Now the fact that she stung me at that exact moment I find very interesting. I've always kind of suspected that bees can sense mood. That might sound like hocus pocus, but mood effects your tenseness, blood pressure, body temperature, any number of things that bees can probably sense. My boss Dave, who has much much more experience beekeeping than I do, gets stung more than I do, and I've kind of attributed it to this. He usually gets all riled up about one thing or another, and the bees start stinging him. I can walk right through a cloud of bees from a disturbed colony without getting stung, because I'm usually as calm as buddha out there. Actually I'm more than calm, I'm probably giving off loving vibes towards the bees. <3
   When I'm walking through clouds of bees that should be defensive, and they're not stinging me, I feel so trusted and loved by the bees.

   So my mood suddenly changed dramatically and it freaked Melissa out and she stung me. Either that or I just turned my head and pinched her. I think it's probably a combination of both -- I'd accidently pinched her before (when she'd crawl between two of my fingers while typing) and she hadn't stung me, and I doubt if she was on my hand and I got mad about something she'd immediately sting me.
   I was very concerned that she would now die, and carefully monitored her condition.
   At first she seemed very worked up, walking around fast in an agitated fashion, but then she calmed down to her usual demeanor.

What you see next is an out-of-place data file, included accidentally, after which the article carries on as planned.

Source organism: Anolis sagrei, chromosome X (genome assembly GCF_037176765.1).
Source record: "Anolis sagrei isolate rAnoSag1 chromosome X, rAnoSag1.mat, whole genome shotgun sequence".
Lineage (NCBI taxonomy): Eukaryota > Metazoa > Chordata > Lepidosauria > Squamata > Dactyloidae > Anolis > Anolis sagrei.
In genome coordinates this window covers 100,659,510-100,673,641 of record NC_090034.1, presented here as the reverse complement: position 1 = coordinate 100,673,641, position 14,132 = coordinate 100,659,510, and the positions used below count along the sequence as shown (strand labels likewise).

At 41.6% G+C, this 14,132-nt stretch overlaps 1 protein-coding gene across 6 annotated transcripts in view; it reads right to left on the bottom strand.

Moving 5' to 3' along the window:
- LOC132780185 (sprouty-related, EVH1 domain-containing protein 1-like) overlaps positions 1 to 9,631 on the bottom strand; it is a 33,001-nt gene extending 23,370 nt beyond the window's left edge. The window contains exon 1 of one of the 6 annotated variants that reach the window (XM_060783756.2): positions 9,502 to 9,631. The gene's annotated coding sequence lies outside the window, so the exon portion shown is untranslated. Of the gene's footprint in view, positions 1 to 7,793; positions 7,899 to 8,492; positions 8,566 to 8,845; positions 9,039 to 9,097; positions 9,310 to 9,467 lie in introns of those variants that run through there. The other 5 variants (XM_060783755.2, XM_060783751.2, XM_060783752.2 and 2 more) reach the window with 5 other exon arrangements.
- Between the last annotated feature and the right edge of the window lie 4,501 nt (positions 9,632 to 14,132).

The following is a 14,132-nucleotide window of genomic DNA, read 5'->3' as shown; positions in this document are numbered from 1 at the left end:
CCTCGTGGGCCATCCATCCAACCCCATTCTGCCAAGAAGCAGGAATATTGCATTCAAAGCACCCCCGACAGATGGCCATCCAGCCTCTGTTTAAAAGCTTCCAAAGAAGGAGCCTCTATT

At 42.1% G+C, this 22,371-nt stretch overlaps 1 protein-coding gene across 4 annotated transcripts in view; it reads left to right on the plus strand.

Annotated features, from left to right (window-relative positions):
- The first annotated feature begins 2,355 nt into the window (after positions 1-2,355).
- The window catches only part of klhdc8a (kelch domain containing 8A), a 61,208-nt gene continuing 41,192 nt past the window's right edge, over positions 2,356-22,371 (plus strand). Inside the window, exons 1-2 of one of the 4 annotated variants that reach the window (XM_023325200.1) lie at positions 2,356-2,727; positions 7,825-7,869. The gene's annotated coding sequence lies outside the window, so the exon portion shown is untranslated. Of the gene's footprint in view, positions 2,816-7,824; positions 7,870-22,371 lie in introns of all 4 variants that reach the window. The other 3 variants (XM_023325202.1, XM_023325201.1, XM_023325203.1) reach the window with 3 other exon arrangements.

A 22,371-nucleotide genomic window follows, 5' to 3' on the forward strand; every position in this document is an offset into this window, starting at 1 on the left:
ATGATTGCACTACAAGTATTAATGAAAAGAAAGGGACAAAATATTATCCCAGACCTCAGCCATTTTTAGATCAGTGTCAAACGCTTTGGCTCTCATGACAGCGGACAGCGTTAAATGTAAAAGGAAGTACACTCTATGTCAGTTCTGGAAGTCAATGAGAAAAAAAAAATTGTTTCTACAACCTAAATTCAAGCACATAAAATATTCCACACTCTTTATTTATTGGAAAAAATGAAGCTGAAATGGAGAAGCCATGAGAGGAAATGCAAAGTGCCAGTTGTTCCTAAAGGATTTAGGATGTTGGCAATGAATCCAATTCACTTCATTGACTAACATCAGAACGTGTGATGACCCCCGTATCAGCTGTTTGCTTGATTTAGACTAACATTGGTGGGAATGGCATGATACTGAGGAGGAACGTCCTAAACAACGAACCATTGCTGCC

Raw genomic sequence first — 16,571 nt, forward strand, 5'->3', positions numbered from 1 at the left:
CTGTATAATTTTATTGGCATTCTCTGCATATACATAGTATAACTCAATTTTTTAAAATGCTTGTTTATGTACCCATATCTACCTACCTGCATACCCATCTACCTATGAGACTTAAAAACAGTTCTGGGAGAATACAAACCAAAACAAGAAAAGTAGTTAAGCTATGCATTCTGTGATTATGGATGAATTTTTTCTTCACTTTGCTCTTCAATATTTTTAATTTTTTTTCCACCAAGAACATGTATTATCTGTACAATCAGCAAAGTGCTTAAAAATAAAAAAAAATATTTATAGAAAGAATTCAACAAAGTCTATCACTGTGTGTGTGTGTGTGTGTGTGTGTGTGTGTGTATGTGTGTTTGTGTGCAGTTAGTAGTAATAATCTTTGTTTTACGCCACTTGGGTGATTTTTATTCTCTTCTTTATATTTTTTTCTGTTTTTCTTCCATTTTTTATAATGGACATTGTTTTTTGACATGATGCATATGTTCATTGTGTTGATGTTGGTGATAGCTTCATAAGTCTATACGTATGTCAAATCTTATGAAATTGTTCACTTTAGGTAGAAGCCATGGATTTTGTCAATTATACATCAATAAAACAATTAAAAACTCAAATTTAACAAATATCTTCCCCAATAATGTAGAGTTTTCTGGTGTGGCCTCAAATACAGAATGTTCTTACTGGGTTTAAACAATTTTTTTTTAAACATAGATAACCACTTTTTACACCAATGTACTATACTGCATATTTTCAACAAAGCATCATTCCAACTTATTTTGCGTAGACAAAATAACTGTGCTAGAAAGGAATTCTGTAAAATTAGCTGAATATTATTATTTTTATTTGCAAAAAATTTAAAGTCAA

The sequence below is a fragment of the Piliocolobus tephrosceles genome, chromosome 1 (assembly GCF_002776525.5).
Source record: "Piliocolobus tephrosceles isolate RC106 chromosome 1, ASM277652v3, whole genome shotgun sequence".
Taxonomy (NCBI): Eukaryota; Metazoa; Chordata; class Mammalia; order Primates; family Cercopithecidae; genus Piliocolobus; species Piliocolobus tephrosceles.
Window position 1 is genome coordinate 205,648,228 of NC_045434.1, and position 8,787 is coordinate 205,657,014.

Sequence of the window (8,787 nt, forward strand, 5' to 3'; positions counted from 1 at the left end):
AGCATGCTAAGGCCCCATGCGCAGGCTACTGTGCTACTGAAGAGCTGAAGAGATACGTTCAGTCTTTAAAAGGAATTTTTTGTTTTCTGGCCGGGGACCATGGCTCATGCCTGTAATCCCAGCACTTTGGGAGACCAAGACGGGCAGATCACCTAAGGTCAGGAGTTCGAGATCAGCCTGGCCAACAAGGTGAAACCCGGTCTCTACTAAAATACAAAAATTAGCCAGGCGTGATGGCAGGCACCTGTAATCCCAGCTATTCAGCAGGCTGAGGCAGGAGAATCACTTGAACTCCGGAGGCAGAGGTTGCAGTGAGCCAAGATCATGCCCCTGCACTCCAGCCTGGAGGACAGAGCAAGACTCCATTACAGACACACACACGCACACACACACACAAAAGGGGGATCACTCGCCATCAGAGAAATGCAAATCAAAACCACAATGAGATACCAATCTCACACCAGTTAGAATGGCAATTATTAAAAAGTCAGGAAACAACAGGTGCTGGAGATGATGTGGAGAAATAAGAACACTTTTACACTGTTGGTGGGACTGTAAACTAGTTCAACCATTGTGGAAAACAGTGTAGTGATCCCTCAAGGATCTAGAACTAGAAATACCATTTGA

Shortly I went to lunch and took her with me. In the car on the return trip she flew off my hand onto the passenger side window. This was the first time I'd seen her fly any distance. So it was a good sign for her health but also kind of made me think "aw she wants to fly around ): "
   My plan at this point was to keep her alive until I visited where I'd moved her swarm to. Then I could reunite her with her hive and feel like I'd accomplished something. It would also be interesting to see just how long I could keep her alive, but I thought that seemed cruel -- bees are members of a hive of thousands, and she must be incredibly lonely on her own (it may seem silly to ascribe too many human emotions to something like a bee, but I'd imagine it makes sense that not being around other bees would cause her to experience actual stress).
   Walking back through the parking lot towards the office she took off, flew around me twice, and landed back on me. <3

   Then I went back to the car to get her cup, since it had a dab of honey in it for her to eat, and during this trip through the parking lot she took off and flew off into the sunny afternoon air.
   I was sad to see her go but I'm going to go ahead and wildly assume she flew off and went on to have exciting adventures and be adopted by a new hive (:

   Once again this provides an insight into bee psychology though. Previously, as I noted, her life mission was to hang tight. I think stinging probably erased that mission statement (since stinging is usually a life changing experience for bees of course) and she thereafter no longer felt the obligation to sit around waiting for a swarm that would never return, and flew off to seek her fortune.

   As a beekeeper I of course meet lots of bees, and experience a lot of bee behaviour. But one never gets the opportunity to observe a single bee as an individual, so this was an extremely interesting experience for me.

   Also you might be wondering why I would name a bee "Melissa." The answer is of course that "Melissa" was the most obvious name in the world. Melissa, you see, means honeybee.
Tags: honeybees